Also, I had forgotten the word ‘interlinear’, so thanks 🙂

  • Tim

    Great; just what we need: a YACV. (Yet Another Crappy Version).

  • Judy Redman

    I hadn’t heard of group before but it’s come up in my feeds several times in the last couple of days. It struck me particularly because they misquoted a research article on sexual orientation (claiming that it said the opposite to what the data actually showed and the authors said) and one commenter said “I wouldn’t trust Charisma to quote the date correctly”. It appears that they are not particularly aware of their own biases.

  • Jim Linzey

    I am on the translation committee for the MEV. I read each of your posts and I am grateful for the opportunity to reply. The translation committee is not in control of the PR. Some of you seemed to have picked up on that as a possibility.

    None of us on the committee believe this is truly a ‘word-for-word’ translation, a term, like the term ‘literal,’ that is often meant simply to mean ‘formal equivalence.’ That is the sense of the term as it is used by us. When we, the translation committee, use the term, we mean it in so far as proper English syntax and grammar will allow it, and in the sense that laity understand the term.

    Furthermore, it is no secret that none of us believe that the KJV is the ideal translation or that the TR is the best Greek manuscript, but it simply must be used for a KJV update. And this, of course, requires an answer to the verses in the unfinished edition of Ephesians posted on the publisher’s website, which I wish had not been posted until they received the finished edition. The translation was entirely completed with the TR. Several editors went over it, and one accidentally was looking at the wrong Greek text, resulting in what you saw. It has since been corrected as per the TR. I have asked the publishing firm to post the finished edition of Ephesians.

    I greatly appreciate camaraderie with people of all traditions and the freedom to openly dialogue in a constructive environment. I especially appreciate being around those who value the health of airing differences in an honest and constructive and “non-confrontive” manner, and especially with scholars and
    gentlemen and ladies who give the benefit of the doubt as you all graciously

    As a retired military chaplain, the original motive for creating the translation was to provide an update by military chaplains for the troops so they could understand the KJV better. This snowballed to something much bigger than anticipated in the search for academically qualified scholars when we had ‘enlist’ the help of non-chaplain scholars to get the job done and when we were offered a contract. The objective mushroomed into doing this for the English speaking world.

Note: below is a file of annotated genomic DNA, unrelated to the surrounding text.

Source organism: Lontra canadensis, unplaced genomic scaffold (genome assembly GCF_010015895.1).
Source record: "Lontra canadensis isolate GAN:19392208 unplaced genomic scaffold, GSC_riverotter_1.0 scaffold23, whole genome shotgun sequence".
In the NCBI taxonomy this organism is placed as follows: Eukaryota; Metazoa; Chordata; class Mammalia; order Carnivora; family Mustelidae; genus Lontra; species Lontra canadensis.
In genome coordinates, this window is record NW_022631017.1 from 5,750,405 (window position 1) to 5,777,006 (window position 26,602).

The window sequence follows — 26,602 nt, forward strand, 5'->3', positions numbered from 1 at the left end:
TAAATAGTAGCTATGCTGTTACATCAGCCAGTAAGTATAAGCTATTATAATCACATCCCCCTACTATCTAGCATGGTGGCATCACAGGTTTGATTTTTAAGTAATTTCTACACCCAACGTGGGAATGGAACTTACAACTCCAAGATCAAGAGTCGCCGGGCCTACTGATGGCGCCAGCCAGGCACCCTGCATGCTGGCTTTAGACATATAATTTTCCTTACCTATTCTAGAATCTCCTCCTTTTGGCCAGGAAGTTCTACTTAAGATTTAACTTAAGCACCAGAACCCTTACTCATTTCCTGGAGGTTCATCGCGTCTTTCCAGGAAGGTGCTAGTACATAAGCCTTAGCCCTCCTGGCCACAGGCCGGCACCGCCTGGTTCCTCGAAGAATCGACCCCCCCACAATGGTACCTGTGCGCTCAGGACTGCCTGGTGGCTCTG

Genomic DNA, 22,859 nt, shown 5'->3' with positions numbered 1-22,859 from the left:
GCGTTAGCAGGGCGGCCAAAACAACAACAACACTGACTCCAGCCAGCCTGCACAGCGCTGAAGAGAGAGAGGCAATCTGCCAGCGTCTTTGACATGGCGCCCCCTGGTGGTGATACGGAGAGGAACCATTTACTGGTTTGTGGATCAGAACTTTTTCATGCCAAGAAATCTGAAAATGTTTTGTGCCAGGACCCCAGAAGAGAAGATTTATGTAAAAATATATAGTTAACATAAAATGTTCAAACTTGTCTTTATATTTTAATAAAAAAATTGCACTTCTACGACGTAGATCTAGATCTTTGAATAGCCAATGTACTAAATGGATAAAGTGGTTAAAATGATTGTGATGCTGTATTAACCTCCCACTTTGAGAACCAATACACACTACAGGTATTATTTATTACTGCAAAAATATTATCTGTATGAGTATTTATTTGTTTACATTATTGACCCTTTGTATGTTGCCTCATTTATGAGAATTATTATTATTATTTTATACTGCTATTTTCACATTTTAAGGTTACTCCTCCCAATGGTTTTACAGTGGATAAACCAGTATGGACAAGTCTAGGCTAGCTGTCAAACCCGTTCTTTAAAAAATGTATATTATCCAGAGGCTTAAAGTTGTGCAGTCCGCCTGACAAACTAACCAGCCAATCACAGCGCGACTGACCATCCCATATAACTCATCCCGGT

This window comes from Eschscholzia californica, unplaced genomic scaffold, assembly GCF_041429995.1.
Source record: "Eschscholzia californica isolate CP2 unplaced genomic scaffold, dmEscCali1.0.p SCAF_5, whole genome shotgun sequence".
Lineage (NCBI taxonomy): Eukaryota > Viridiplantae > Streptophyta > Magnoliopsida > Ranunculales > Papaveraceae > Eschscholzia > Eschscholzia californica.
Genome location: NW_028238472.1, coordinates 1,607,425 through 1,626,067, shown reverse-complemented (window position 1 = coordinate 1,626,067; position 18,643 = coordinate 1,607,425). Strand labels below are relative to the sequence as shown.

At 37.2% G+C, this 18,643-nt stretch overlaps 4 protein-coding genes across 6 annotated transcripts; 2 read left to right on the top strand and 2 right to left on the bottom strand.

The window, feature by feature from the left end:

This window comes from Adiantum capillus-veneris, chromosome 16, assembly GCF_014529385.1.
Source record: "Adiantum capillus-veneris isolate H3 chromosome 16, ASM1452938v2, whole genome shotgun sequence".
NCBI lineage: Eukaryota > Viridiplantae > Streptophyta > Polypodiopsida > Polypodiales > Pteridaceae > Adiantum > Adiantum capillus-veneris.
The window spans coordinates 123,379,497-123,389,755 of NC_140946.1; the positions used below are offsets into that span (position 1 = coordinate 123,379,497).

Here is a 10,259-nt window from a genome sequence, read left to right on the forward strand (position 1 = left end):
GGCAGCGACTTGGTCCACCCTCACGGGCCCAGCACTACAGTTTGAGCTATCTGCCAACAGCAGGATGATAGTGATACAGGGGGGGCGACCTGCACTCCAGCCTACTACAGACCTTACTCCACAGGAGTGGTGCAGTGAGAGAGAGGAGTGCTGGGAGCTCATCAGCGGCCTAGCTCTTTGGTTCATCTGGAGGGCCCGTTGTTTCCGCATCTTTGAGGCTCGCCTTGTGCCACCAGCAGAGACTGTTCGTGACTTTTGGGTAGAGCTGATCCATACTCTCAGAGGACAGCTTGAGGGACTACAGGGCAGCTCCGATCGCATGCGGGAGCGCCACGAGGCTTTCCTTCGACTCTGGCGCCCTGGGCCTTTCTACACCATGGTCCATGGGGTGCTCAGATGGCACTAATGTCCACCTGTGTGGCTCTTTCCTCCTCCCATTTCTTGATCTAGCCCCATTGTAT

In reply to Jim McGrath: 1) You are correct. It is difficult to remove all prejudices. To illustrate, the OT writers were polytheistic, but I noted an attempt in the MEV
    to minimize this reality from the Hebrew. I did not allow that to happen. 2) Best translations cannot a) use the TR as its base text; but if they do then they cannot b) use archaic, non-standard, literalistic English c) nor fail to use what we know today about linguistics and our ancient literary and cultural findings in our contemporary English translations.

    • Thank you so much for the additional information and clarifications! I do know that the marketing folks can sometimes do a successful job of promoting a new book, by saying things that the book’s authors or translators are horrified by!

      • Jim Linzey

        Thank you for the warm reception. I am very glad to be in touch with a community of people on your blog site filled with perhaps more understanding and insight than I have. I am attempting to avoid making any disparaging remarks about other translations in my position with the MEV, yet I am often asked to make comparisons between the NKJV and the MEV. I can see why since the goals of both are similar, and based on the same texts with the same objective of updating the KJV. So perhaps I will get this out, since it is inevitable it may come up in your community. I like the NKJV. We are simply trying to bring the English into the 21st century, and that includes not translating the Semitism “And He answered and said unto them…” which does not make sense in modern English. Not translating ‘idou’ or using alternatives when it flows (‘look,’ ‘see,’ etc).
        I would say that among the scholarly translations, my favorite translation may be the NRSV. I like to focus on the positive aspects of other’s work and I seek to be a team player among my peers. Again, thank you for your hospitality. And I might add: all the comments posted here give me psychological air and do not bother me. Honest people are the best friends.

    • Joe Dokes

      “the OT writers were polytheistic”

      Please explain this, I have no clue what you may be referring to, thanks much.